A corruption investigator walks into a law firm and says he wants to buy a brownstone, a jet and a yacht.
In an investigation revealed on 60 Minutes as well as in The New York Times, the nonprofit sent an undercover investigator into 13 prestigious law firms in New York City, posing as an adviser to a government minister in Africa and wearing a hidden camera. The investigator said that his client came from “one of the most mineral-rich countries in West Africa,” and that he wanted to buy a plane, a yacht and a brownstone. The investigator also added that “if his name would appear in connection with buying real estate here, it would look at least very, very embarrassing.”
The story was designed to red flags. And yet, lawyers from 12 of these law firms offered advice on how to hide the questionable money and make these purchases. One suggested setting up a series of shell companies: “Company A owns Company B, which is owned by Company C and D.” Another suggested setting up a bank account in either the Isle of Man, Liechtenstein or Switzerland, then coming to his firm to make the purchases. Another suggested wiring money into the escrow account of the law firm itself, to hide the minister’s identity. Another said the minister needed “a straw man,” and that if the money left his country, “his name should not be attached. Someone else’s should be.” Yet another suggested doing a test transfer of $1 million, just to make sure the plan would work. Only one lawyer flat-out refused to offer advice, and asked the sketchy investigator to leave his office.
Global Witness contacted 50 law firms in total. Thirteen scheduled face-to-face meetings with the investigator. And twelve gave actual advice. Global Witness stresses that these meetings with the lawyers were preliminary; the firms didn’t actually take on the investigator as a client. And these lawyers didn’t actually break the law, as no money changed hands. But to Global Witness, that’s the point: should lawyers be so willing to answer these types of questions? And should moving questionable funds into the US really be that easy?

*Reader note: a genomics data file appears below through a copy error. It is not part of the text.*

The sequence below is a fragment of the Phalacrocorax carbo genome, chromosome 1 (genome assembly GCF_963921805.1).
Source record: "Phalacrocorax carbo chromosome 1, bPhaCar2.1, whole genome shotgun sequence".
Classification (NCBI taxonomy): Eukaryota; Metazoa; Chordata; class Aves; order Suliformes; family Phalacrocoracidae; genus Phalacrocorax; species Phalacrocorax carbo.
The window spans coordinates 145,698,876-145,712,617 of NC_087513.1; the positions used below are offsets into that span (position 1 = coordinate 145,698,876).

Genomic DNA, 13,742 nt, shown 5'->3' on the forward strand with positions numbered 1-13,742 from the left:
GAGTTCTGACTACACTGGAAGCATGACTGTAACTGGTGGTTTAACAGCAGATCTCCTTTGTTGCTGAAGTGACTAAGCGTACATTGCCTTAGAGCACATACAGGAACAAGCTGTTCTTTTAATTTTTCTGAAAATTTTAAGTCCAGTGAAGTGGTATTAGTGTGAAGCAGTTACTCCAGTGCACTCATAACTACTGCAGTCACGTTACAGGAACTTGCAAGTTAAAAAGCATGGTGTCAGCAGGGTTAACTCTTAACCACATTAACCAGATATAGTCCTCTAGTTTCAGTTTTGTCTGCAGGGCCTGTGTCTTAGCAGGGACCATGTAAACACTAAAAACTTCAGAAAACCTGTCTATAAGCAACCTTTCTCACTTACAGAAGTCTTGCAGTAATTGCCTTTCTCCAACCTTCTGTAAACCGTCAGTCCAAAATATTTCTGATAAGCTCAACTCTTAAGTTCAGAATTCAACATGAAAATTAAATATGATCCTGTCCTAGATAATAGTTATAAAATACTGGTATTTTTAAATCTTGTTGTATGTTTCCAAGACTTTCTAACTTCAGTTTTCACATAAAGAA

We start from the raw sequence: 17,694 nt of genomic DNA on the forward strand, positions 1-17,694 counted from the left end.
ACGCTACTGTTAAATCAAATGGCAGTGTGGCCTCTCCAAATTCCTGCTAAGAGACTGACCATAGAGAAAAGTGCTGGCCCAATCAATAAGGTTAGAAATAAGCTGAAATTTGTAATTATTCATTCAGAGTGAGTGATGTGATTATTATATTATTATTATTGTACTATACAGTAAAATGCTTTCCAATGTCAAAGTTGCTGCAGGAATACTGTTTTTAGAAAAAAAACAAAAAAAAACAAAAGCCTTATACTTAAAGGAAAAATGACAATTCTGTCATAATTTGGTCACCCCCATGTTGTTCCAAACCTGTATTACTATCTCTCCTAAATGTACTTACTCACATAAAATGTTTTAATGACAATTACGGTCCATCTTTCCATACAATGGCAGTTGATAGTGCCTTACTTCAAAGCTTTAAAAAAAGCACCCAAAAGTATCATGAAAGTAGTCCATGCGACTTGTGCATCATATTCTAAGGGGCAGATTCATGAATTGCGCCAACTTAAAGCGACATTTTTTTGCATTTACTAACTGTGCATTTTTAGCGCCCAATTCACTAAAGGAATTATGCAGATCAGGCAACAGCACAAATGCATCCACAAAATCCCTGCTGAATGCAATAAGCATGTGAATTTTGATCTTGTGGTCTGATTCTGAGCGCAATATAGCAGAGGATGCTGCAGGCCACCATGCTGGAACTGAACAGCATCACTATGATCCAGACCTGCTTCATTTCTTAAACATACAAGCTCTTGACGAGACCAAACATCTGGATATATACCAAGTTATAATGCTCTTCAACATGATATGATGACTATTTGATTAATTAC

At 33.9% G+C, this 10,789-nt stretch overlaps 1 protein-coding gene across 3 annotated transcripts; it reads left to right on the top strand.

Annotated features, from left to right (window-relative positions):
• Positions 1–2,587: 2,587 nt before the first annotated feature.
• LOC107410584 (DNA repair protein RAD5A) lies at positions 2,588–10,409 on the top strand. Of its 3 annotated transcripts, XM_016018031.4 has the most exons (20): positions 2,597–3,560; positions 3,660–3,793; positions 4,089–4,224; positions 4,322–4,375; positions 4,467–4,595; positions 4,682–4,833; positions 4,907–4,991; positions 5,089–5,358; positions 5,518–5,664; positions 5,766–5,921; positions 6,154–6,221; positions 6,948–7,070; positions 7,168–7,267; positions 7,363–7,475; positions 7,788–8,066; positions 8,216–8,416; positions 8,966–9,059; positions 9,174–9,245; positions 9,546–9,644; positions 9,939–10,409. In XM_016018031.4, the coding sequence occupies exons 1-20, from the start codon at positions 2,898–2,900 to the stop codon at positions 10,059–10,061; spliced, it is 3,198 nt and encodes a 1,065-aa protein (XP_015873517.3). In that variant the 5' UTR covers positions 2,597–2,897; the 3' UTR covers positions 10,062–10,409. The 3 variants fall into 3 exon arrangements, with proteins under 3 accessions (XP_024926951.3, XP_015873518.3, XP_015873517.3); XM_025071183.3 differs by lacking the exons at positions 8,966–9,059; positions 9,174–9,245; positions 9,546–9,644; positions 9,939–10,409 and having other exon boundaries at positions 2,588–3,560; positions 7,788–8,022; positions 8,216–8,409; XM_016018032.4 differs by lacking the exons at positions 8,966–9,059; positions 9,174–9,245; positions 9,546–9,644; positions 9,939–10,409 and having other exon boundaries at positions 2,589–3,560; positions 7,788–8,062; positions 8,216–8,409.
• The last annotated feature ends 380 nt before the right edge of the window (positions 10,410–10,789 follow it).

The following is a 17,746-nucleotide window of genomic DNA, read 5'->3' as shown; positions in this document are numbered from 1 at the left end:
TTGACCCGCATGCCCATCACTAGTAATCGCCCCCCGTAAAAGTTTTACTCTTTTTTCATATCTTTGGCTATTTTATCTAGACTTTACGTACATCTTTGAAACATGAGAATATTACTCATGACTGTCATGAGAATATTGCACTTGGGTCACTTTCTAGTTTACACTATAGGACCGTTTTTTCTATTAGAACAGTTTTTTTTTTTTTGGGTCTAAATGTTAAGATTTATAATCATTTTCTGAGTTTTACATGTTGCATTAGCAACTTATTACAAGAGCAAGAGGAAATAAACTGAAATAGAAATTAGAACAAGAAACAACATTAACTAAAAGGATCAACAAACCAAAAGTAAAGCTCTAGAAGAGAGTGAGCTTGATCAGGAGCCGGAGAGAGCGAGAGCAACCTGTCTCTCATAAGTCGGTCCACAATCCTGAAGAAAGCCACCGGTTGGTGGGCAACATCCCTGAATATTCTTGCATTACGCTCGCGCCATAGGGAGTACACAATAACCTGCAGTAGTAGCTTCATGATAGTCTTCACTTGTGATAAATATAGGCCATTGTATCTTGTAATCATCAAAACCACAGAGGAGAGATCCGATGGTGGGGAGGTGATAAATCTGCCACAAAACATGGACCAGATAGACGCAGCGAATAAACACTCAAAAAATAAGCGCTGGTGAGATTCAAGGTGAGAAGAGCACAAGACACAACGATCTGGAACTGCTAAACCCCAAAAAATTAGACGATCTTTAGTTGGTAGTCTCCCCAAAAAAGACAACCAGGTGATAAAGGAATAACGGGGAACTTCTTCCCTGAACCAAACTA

Global Witness began this investigation in 2014, just a few weeks after Charmian Gooch revealed her wish at TED2014 to end anonymous companies. Since then, the issue has gotten considerable attention around the world, but it’s still very easy to set up a company anonymously in the US. “In some states, you need less identification to set up a company than to get a library card,” says Gooch. “America comes up as the easiest place to set up an anonymous company after Kenya. We thought it can’t be this bad. And unfortunately, it is.”
Watch the 60 Minutes segment, or read The New York Times‘ article to hear what some of the lawyers had to say about their actions. Below, check out Gooch’s TED Talk and a TED-Ed lesson that further explains the issue of anonymous companies. And if you’d like to read the full case study on this investigation, head to Global Witness’ website.
Just days after the investigation was shown on 60 Minutes, a bipartisan group in both houses of the US Congress introduced a bill that would require companies in the US to disclose their ultimate owners, and keep this information up to date. Global Witness says this bill would “make life much harder” for those hoping to hide money.